reduce water bill

How To Reduce Your Water Bill

Money Saver Pete Utility Money Saving Leave a Comment

When it comes to cutting the cost of your bills, water is often low on the list. After all, you can’t swap water suppliers so it’s not the easiest utility to save money on. But I’m going to show you how to reduce your water bill.

Touch wood, but it’s been several years since we last had a hosepipe ban. I remember many years, especially in the late 80’s and 90’s when we could be guaranteed a ban. And everybody seemed so surprised, especially when you think that we have so much rain in the UK.

So, time for a few uncomfortable facts you might not be aware of:

UK citizens, on average, use 150 litres of water per day. That’s right, the equivalent to 75 bottles of 2l coke. A study back in 2004 showed that residents in the South-East of England had less water per person compared to the likes of desert states such as Syria and Sudan!

The fact is, although we see a lot of rain, we are still are no good at storing it.

There are 2 big advantages to reducing water consumption. Not only will it help the environment, but it will also save you money. But how do you go about reducing your water usage?

Reducing consumption

There are several simple ways to reduce water wastage, which will help reduce your water bill.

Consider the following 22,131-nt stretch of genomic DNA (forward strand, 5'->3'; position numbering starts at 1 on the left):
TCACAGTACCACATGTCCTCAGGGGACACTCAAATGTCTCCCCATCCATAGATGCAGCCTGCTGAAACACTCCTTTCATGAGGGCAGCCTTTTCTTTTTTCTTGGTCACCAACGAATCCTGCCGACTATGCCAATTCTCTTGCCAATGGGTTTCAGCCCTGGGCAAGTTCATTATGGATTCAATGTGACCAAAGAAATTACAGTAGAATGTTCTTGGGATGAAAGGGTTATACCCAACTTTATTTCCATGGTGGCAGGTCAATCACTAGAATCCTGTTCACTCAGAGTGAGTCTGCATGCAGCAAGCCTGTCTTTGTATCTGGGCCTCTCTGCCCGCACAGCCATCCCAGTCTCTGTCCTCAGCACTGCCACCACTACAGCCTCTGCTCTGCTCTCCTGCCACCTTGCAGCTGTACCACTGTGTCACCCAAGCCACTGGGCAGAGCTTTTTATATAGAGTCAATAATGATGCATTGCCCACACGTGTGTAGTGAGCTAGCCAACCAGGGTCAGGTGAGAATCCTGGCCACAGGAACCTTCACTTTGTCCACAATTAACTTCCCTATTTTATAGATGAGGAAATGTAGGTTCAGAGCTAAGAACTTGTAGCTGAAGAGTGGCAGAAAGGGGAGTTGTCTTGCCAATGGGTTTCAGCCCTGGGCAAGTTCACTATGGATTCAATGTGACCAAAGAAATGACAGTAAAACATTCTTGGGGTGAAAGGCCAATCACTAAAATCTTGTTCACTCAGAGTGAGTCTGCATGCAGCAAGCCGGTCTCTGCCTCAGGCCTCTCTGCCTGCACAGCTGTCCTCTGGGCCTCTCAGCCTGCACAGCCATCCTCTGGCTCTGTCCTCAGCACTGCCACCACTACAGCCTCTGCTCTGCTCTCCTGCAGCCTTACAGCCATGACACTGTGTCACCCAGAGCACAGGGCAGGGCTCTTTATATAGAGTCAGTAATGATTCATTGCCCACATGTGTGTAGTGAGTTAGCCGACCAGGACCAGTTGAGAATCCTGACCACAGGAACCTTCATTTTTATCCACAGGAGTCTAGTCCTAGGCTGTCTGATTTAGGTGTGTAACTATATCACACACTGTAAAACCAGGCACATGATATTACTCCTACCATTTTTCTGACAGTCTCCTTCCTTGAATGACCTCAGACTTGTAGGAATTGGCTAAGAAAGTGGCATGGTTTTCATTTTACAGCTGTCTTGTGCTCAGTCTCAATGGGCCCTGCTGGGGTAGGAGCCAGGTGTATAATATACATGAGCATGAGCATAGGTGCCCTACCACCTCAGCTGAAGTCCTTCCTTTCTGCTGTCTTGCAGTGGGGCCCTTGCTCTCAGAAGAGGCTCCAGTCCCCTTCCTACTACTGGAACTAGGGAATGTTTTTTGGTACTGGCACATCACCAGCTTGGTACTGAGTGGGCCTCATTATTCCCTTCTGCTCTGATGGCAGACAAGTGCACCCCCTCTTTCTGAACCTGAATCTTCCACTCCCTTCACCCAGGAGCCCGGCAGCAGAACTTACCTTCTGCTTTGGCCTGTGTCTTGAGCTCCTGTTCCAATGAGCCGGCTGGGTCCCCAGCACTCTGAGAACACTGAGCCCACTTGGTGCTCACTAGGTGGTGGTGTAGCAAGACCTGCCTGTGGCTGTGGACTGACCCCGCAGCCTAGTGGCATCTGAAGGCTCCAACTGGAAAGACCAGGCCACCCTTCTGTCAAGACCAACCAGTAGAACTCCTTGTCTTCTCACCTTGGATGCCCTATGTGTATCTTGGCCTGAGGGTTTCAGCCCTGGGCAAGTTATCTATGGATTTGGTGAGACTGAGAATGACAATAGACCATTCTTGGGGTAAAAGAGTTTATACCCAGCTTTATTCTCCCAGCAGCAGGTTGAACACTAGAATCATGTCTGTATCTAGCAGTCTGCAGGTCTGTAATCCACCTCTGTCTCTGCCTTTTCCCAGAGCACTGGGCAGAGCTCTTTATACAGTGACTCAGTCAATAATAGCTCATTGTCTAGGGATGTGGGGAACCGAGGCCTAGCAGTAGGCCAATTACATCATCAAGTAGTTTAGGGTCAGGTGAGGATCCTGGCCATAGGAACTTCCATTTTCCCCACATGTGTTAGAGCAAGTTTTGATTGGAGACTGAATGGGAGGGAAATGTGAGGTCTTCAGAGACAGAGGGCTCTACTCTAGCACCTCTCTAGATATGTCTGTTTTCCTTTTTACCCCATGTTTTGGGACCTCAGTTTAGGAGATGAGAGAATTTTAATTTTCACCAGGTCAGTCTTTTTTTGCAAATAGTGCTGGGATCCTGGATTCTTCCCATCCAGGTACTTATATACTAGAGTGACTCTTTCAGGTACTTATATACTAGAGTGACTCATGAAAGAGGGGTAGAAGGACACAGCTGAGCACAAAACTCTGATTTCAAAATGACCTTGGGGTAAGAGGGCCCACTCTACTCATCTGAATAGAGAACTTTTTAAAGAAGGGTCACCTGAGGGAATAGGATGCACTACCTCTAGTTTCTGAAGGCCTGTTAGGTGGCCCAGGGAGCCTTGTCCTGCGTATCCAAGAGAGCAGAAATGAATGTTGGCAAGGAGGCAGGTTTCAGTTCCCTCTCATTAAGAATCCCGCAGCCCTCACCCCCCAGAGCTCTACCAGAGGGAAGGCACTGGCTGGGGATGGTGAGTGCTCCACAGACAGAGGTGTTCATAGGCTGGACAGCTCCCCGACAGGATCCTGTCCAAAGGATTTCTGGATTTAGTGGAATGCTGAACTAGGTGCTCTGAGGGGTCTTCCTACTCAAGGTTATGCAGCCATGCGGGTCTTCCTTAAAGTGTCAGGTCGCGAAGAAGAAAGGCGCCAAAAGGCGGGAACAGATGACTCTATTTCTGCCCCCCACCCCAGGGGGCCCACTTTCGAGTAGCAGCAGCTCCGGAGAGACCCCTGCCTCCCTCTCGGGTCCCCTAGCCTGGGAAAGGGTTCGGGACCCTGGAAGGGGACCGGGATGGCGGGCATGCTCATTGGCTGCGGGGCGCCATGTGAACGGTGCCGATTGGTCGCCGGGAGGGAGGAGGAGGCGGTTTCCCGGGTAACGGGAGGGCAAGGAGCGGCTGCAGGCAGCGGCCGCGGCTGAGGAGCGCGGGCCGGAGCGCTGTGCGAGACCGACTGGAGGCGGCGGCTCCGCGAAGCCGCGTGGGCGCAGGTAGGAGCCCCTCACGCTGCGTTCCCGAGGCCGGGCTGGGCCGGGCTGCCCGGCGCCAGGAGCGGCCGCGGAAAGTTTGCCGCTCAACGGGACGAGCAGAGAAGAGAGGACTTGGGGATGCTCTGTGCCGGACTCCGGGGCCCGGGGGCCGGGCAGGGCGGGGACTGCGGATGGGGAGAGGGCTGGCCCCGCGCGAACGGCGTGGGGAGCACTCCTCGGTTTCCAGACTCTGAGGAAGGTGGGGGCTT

·         When brushing your teeth, do not leave the tap running

·         Take showers instead of baths

·         If using a bath, consider sharing water between family members

·         Do you need to flush the toilet? There is a saying… ‘If it’s brown, flush it down. If it’s yellow, let it mellow.’

·         When filling a kettle, only use the amount of water needed. This will save you electricity too

·         Only use the washing machine with a full load

·         If you have a dishwasher, again only begin a wash when full

Some of these tips above, I know horrify people. However, whether you follow them depends on how keen you are to save water. But there are other ways to reduce consumption.

Save Water Save Money

Your next stop should be a site called Save Water Save Money. This site claims to have delivered 2.75 million water saving devices to more than 1 million customers, saving over 51 billion litres of water.

There are a range of products on the site, all created to save you water. For example, keen gardeners could buy a water butt so they could collect rainwater to feed their garden during dry spells, rather than relying on a hose. Or you could purchase water-saving gel, which reduces the amount of water plants need by up to 4 times.

Inside the home, you can find handy items such as bags which you can place in your toilet’s cistern, reducing up to 1.2l of water usage every time you flush. Or there are easy to fit shower heads which will reduce the amount of water wasted when you’re stood in that shower for hours.

Save Water Save Money also work with some water companies to provide you with water saving devices for free. All you need to do is enter your postcode and they will tell you what is available. Typically though, my water company provides nothing. Damn you South East Water!